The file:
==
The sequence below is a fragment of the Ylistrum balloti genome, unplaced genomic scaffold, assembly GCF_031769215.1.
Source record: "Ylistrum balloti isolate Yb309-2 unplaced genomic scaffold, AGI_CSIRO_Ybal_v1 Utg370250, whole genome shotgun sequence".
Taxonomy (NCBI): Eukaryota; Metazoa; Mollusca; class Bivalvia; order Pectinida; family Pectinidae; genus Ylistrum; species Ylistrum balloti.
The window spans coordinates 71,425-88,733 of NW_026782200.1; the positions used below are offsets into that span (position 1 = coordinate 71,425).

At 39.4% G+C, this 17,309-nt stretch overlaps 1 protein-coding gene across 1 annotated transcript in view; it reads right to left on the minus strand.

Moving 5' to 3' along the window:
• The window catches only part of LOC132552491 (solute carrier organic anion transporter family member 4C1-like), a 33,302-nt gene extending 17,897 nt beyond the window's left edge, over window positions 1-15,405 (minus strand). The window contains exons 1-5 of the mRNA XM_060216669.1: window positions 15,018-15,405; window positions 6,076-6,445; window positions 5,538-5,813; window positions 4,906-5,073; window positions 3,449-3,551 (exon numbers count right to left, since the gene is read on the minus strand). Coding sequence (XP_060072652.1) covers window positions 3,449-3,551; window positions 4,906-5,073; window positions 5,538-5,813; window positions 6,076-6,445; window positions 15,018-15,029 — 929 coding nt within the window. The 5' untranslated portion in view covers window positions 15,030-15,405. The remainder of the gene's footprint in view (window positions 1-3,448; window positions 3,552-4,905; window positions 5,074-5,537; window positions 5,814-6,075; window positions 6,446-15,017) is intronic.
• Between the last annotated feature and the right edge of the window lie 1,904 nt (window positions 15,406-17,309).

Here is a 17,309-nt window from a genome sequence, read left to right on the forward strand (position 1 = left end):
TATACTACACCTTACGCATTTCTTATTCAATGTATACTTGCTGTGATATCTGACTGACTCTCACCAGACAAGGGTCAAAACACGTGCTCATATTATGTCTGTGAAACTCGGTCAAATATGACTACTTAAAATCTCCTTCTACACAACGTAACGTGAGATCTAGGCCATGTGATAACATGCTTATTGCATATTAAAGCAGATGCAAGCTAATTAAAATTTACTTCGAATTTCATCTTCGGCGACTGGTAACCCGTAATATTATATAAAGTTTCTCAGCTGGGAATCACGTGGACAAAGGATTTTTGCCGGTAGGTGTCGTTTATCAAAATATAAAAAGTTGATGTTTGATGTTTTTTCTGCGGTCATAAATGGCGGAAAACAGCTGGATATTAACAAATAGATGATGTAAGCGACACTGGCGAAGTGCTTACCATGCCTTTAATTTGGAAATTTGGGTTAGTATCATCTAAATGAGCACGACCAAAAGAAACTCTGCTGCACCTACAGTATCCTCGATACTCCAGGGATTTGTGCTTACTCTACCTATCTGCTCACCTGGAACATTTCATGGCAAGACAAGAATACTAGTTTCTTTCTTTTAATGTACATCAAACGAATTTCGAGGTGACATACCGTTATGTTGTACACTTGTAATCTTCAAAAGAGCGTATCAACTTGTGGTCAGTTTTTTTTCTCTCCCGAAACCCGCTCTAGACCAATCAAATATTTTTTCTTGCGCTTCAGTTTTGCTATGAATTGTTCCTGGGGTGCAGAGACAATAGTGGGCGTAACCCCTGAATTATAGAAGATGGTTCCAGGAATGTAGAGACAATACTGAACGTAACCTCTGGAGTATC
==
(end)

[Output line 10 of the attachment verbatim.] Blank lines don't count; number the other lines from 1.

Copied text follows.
TATACTACACCTTACGCATTTCTTATTCAATGTATACTTGCTGTGATATCTGACTGACTCTCACCAGACAAGGGTCAAAACACGTGCTCATATTATGTCTGTGAAACTCGGTCAAATATGACTACTTAAAATCTCCTTCTACACAACGTAACGTGAGATCTAGGCCATGTGATAACATGCTTATTGCATATTAAAGCAGATGCAAGCTAATTAAAATTTACTTCGAATTTCATCTTCGGCGACTGGTAACCCGTAATATTATATAAAGTTTCTCAGCTGGGAATCACGTGGACAAAGGATTTTTGCCGGTAGGTGTCGTTTATCAAAATATAAAAAGTTGATGTTTGATGTTTTTTCTGCGGTCATAAATGGCGGAAAACAGCTGGATATTAACAAATAGATGATGTAAGCGACACTGGCGAAGTGCTTACCATGCCTTTAATTTGGAAATTTGGGTTAGTATCATCTAAATGAGCACGACCAAAAGAAACTCTGCTGCACCTACAGTATCCTCGATACTCCAGGGATTTGTGCTTACTCTACCTATCTGCTCACCTGGAACATTTCATGGCAAGACAAGAATACTAGTTTCTTTCTTTTAATGTACATCAAACGAATTTCGAGGTGACATACCGTTATGTTGTACACTTGTAATCTTCAAAAGAGCGTATCAACTTGTGGTCAGTTTTTTTTCTCTCCCGAAACCCGCTCTAGACCAATCAAATATTTTTTCTTGCGCTTCAGTTTTGCTATGAATTGTTCCTGGGGTGCAGAGACAATAGTGGGCGTAACCCCTGAATTATAGAAGATGGTTCCAGGAATGTAGAGACAATACTGAACGTAACCTCTGGAGTATC